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Hawks 94, Magic 88: Failing to take flight

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Orlando lose the battle, but gain some ground in the (tank) war

NBA: Orlando Magic at Atlanta Hawks Dale Zanine-USA TODAY Sports

In a game that both teams were probably better off losing, the Magic managed to consistently enough be their own worst enemy in ensuring they ended up on the wrong side of the ledger. Despite committing only 5 turnovers for the game and limiting the opposition to just one single free throw attempt, Orlando were unable to put away the Hawks. They fell behind late in the first quarter during a 28-9 Atlanta run that carried over into the second, after which they were never quite able to catch up. Tepid shooting and a lack of ball movement were again the hallmarks of this performance, and the team now looks likely to end the season on a winless streak of some length.

Let’s dive in and pick apart some of the more revealing elements of this one.

A mired offense

The Magic came out after an incredibly poor offensive showing against the Bulls on Friday and picked up right where they left off. They shot just 25% from the floor for the first quarter, and even a relatively hot streak buoyed by some Mario Hezonja threes and Bismack Biyombo finishes closer to the hoop only managed to drag the team’s conversion rate to 34% by the end of the first half. This clip is where it stayed at for the remainder of the game.

Beyond the lousy shooting, the biggest problem appeared to be a lack of purpose and direction. Most Magic possessions consisted of either a simple two-man game or players trying to create out of isolation, and there was very little off-ball movement that the Hawks were forced to track. Tellingly, Orlando struggled to do even the simple things, like getting passes onto the chest of open shooters. When you add poor spacing, a lack of screen work for ball handlers, and forced jumpers out of rhythm it results in an ugly performance.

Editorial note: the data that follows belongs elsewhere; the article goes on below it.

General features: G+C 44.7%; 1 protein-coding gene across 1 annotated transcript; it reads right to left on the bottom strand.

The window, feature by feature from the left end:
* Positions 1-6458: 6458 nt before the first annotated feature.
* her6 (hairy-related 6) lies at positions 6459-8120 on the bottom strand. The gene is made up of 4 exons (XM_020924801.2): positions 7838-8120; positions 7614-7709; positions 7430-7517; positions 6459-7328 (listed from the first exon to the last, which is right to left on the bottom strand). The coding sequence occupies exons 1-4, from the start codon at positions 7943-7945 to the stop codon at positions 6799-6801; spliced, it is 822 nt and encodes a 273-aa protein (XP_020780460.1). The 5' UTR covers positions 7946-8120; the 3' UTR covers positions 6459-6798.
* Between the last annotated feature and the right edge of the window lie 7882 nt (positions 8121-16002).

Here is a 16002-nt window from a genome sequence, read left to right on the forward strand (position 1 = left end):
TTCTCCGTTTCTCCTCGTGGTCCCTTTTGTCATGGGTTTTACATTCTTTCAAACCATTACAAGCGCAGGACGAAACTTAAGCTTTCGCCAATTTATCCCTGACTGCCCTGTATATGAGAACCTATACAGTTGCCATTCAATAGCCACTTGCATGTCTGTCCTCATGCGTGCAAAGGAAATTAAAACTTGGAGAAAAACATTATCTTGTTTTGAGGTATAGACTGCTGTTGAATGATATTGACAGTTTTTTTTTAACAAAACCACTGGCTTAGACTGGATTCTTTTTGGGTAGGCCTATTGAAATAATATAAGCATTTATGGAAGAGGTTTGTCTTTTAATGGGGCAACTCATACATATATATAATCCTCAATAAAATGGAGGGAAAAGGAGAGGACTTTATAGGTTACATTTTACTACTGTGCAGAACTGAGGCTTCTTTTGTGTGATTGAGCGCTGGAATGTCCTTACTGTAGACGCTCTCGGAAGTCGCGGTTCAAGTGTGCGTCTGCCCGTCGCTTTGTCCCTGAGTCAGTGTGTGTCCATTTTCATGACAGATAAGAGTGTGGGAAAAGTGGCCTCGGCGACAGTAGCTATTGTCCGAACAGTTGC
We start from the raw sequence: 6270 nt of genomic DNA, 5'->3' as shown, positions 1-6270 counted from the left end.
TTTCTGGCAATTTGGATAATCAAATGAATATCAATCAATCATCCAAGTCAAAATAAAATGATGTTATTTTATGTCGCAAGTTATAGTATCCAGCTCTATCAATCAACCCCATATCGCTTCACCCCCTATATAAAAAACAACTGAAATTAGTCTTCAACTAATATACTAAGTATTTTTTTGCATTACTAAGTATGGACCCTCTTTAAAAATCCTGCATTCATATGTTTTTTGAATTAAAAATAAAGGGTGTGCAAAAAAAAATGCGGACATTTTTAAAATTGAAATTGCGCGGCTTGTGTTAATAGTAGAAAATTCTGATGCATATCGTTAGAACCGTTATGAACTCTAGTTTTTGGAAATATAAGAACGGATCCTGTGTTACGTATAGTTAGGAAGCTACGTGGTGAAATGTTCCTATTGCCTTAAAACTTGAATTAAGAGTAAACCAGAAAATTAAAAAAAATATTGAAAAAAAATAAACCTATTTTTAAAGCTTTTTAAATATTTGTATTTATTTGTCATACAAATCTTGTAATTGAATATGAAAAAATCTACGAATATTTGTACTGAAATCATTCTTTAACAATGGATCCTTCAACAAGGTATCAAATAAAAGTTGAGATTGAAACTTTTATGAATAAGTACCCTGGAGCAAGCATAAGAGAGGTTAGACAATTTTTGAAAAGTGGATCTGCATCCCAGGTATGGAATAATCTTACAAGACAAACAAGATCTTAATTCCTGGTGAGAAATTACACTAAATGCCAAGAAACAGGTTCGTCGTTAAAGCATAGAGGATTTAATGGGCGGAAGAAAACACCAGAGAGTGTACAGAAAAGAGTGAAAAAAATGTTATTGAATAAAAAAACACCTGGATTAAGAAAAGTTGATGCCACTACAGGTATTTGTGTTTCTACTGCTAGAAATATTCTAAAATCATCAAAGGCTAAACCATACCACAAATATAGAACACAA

A tired defense

Defensively Orlando suffered from a general lack of energy and urgency. Pleasingly Jonathan Isaac and Wes Iwundu proved to be quite sticky when switching assignments on the wing, but outside of this there were very few bright spots for the Magic when it came to stopping the opposition. The Hawks feasted in the paint, racking up 28 points from here in the first half and 50 for the game. They were also able to supplement this with regular fast break opportunities which, to add insult to injury, were a result of the Magic’s inability to put the ball in the basket.

Worryingly, the team was also slow to adjust to the Hawks bigs who were able to stretch the floor beyond the arc, and they gave up - perhaps by design - a lot of uncontested mid-range jumpers that Atlanta took advantage of during the second quarter. It’s probably not entirely fair to single anyone out but Nikola Vucevic offered particularly poor resistance, and along with Aaron Gordon was probably the most obvious example of a player regularly only giving partial effort.

Orlando’s three stars

Hockey is a pretty great sport, so I thought I would steal one of its best little touches for my own game analysis: the three stars. Here is who caught my eye tonight.

NBA: Orlando Magic at Atlanta Hawks Dale Zanine-USA TODAY Sports

First star: Jonathan Isaac — A career high 15 points, 4 boards, 3 triples, a steal and a block, all in just 20 minutes of on-court action. He didn’t always finish the play but he consistently got into the right spots and hustled the whole way.

Second star: DJ Augustin — Had a poor start to the night but was able to get something going for the Magic in the pivotal third quarter. The team was at its best when he played the part of competent director.

Third star: Mario Hezonja — it was one of those typical Hezonja performances that featured a blend of great and baffling. However, his shooting was a welcome sight for a scoring-starved squad, while his court instincts showed up in the box score in the form of defensive hustle stats.

With loss number 54 now in the books, the Magic turn their sights to the upcoming tussle with the Knicks. Be sure to join us back here at OPP for our coverage of the contest.